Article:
A new study by King’s College London and Sapienza University of Rome has found that frequent use of skunk cannabis wreaks havoc on the part of the brain responsible for communication between the two hemispheres.
The study, published in the journal Psychological Medicine, found that “skunk” cannabis damages the corpus callosum, a bundle of neural fibers that allows communication between the brain’s left and right hemispheres.
Skunk cannabis is a common choice in the UK specially among the youth. According to research the high levels of THC (The main element for the psychedelic experience of ‘high’) present in Skunk could be a major contributor to mental health conditions such as psychosis, because it interferes with the way the brain’s two hemispheres communicate. Previous research had shown that high levels of THC can induce psychosis.
International Business Times reports:
Dr Paola Dazzan, Reader in Neurobiology of Psychosis from the Institute of Psychiatry, Psychology and Neuroscience (IoPPN) at King’s College London, and senior researcher on the study, said: “We found that frequent use of high-potency cannabis significantly affects the structure of white matter fibres in the brain, whether you have psychosis or not. This reflects a sliding scale where the more cannabis you smoke and the higher the potency, the worse the damage will be.”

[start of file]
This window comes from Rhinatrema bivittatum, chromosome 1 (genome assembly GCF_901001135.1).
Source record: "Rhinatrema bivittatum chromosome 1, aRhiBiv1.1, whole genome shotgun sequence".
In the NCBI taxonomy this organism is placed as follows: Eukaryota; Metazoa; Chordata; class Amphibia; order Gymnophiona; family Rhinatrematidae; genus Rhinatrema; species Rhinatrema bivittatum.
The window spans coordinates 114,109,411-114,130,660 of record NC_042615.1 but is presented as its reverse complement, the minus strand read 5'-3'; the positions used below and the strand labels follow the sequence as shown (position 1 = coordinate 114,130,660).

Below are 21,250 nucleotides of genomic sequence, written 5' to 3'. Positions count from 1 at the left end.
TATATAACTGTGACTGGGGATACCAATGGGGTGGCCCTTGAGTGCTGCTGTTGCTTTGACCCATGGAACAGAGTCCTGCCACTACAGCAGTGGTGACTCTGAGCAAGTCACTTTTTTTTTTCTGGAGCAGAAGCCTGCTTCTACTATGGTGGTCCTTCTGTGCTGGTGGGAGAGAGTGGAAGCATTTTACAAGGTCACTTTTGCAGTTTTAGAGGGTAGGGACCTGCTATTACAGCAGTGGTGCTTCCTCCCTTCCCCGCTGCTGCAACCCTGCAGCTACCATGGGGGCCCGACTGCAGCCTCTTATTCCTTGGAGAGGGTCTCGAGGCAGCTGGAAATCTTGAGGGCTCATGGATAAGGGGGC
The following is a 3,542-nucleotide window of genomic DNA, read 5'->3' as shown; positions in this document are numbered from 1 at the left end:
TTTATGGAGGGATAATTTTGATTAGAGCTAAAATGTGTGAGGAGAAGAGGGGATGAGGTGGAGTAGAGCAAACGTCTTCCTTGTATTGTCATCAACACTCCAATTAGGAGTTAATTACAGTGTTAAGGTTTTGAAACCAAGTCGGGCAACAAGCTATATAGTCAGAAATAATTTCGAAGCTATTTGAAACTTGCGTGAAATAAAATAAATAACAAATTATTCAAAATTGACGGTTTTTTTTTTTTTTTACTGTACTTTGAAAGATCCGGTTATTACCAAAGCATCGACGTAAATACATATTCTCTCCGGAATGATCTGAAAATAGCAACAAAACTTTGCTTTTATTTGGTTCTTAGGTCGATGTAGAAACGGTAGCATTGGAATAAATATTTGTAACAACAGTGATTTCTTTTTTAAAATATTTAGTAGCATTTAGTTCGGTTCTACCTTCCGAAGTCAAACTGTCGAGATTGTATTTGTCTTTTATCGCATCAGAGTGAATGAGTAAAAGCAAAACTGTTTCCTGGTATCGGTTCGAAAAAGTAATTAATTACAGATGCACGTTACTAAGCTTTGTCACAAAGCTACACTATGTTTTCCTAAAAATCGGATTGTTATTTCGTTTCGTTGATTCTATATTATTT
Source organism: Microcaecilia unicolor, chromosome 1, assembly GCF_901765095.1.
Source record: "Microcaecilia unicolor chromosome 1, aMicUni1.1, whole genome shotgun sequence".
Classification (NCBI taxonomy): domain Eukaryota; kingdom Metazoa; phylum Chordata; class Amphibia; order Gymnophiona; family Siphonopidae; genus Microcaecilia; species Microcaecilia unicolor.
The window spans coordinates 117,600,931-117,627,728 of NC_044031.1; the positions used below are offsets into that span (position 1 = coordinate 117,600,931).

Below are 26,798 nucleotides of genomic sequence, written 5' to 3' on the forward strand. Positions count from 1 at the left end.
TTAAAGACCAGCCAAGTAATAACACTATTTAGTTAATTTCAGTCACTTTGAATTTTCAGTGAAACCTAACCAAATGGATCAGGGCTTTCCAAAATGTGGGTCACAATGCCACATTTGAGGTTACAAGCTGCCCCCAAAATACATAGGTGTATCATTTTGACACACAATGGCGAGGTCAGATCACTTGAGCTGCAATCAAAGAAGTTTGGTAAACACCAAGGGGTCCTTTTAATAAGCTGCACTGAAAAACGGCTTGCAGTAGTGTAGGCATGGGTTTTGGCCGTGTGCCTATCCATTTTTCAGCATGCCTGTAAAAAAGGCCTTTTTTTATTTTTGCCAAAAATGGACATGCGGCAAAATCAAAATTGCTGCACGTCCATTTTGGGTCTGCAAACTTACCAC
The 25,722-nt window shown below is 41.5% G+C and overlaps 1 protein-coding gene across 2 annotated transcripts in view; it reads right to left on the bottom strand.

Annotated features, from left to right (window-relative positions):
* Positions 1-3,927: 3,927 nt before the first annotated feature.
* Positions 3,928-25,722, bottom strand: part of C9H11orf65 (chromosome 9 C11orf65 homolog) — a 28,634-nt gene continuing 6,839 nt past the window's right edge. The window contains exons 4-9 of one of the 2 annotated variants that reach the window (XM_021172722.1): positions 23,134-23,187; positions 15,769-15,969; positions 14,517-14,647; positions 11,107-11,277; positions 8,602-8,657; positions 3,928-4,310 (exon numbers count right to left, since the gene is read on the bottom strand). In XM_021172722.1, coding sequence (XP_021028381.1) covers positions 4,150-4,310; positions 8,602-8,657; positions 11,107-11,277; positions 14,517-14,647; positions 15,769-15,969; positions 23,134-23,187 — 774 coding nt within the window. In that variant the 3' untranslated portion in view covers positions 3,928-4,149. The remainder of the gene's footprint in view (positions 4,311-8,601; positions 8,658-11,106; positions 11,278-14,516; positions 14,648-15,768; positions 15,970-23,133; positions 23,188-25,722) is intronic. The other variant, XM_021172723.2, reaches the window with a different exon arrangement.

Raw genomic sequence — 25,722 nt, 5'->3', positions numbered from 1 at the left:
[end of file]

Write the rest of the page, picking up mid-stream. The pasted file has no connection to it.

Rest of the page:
Diffusion tensor imaging (DTI), a magnetic resonance imaging (MRI) technique, was used to analyse the amount of white matter in the brain of 56 participants who had experienced a first episode of psychosis, as well as 43 healthy patients, according to the study published in the journal Psychological Medicine. They examined the corpus callosum – the largest white matter structure in the brain – which is the main component for communication of the hemispheres and is also plentiful in cannabinoid receptors.
White matter is essential to the brain as it contains an abundance of nerve cell projections, which acts as a link between different parts of the brain – meaning that each part of the brain can operate in conjunction with other parts. In its research, the team found that high potency cannabis was correlated with damage of white matter structure.
Dr Tiago Reis Marques, a senior research fellow from the IoPPN at King’s College London, said: “This white matter damage was significantly greater among heavy users of high potency cannabis than in occasional or low potency users, and was also independent of the presence of a psychotic disorder.”
The medicinal properties of cannabis does not rely on high THC levels so much but on the right mixture with the cannabinoid contents. Alternative remedies for curing cancer in an emergency rely on cannabinoids as well as high THC, unless it is required for children, where low THC is preferable and still affects cancer cells. Experienced smokers have also realized that high THC is not the holy grail, but that a right balance between the relative cannabinoid compounds and low to average THC does a more descent job without burdening the brain’s nerve endings unnecessarily; giving a more realistic experience of High, without having to exit the Milky Way. Nobody smokes the weed anymore, it is ingested for a more profound experience.
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